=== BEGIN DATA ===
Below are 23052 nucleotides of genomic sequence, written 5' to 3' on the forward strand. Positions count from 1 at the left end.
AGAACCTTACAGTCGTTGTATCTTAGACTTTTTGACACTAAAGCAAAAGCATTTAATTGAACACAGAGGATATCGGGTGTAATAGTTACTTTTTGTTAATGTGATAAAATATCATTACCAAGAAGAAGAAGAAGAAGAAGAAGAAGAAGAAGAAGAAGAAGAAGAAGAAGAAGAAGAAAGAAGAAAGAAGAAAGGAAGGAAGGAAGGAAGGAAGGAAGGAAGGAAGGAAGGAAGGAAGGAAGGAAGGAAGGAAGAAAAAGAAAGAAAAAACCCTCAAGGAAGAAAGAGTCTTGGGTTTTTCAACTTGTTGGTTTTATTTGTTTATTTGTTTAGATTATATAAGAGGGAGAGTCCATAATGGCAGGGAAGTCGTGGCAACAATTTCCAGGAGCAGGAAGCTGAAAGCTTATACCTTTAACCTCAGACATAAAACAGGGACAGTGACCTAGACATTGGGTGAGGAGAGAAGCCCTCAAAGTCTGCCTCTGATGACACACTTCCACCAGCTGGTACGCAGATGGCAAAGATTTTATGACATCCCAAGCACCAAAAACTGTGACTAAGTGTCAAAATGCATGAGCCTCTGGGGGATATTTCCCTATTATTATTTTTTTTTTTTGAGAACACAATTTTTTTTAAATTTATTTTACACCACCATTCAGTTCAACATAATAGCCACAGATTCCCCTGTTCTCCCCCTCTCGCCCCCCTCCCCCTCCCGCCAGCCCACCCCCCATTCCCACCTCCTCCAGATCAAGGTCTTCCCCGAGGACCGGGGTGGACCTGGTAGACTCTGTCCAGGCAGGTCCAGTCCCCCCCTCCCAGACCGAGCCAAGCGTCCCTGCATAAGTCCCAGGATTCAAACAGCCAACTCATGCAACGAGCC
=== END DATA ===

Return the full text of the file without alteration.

Below are 23052 nucleotides of genomic sequence, written 5' to 3' on the forward strand. Positions count from 1 at the left end.
AGAACCTTACAGTCGTTGTATCTTAGACTTTTTGACACTAAAGCAAAAGCATTTAATTGAACACAGAGGATATCGGGTGTAATAGTTACTTTTTGTTAATGTGATAAAATATCATTACCAAGAAGAAGAAGAAGAAGAAGAAGAAGAAGAAGAAGAAGAAGAAGAAGAAGAAGAAGAAAGAAGAAAGAAGAAAGGAAGGAAGGAAGGAAGGAAGGAAGGAAGGAAGGAAGGAAGGAAGGAAGGAAGGAAGGAAGAAAAAGAAAGAAAAAACCCTCAAGGAAGAAAGAGTCTTGGGTTTTTCAACTTGTTGGTTTTATTTGTTTATTTGTTTAGATTATATAAGAGGGAGAGTCCATAATGGCAGGGAAGTCGTGGCAACAATTTCCAGGAGCAGGAAGCTGAAAGCTTATACCTTTAACCTCAGACATAAAACAGGGACAGTGACCTAGACATTGGGTGAGGAGAGAAGCCCTCAAAGTCTGCCTCTGATGACACACTTCCACCAGCTGGTACGCAGATGGCAAAGATTTTATGACATCCCAAGCACCAAAAACTGTGACTAAGTGTCAAAATGCATGAGCCTCTGGGGGATATTTCCCTATTATTATTTTTTTTTTTTGAGAACACAATTTTTTTTAAATTTATTTTACACCACCATTCAGTTCAACATAATAGCCACAGATTCCCCTGTTCTCCCCCTCTCGCCCCCCTCCCCCTCCCGCCAGCCCACCCCCCATTCCCACCTCCTCCAGATCAAGGTCTTCCCCGAGGACCGGGGTGGACCTGGTAGACTCTGTCCAGGCAGGTCCAGTCCCCCCCTCCCAGACCGAGCCAAGCGTCCCTGCATAAGTCCCAGGATTCAAACAGCCAACTCATGCAACGAGCC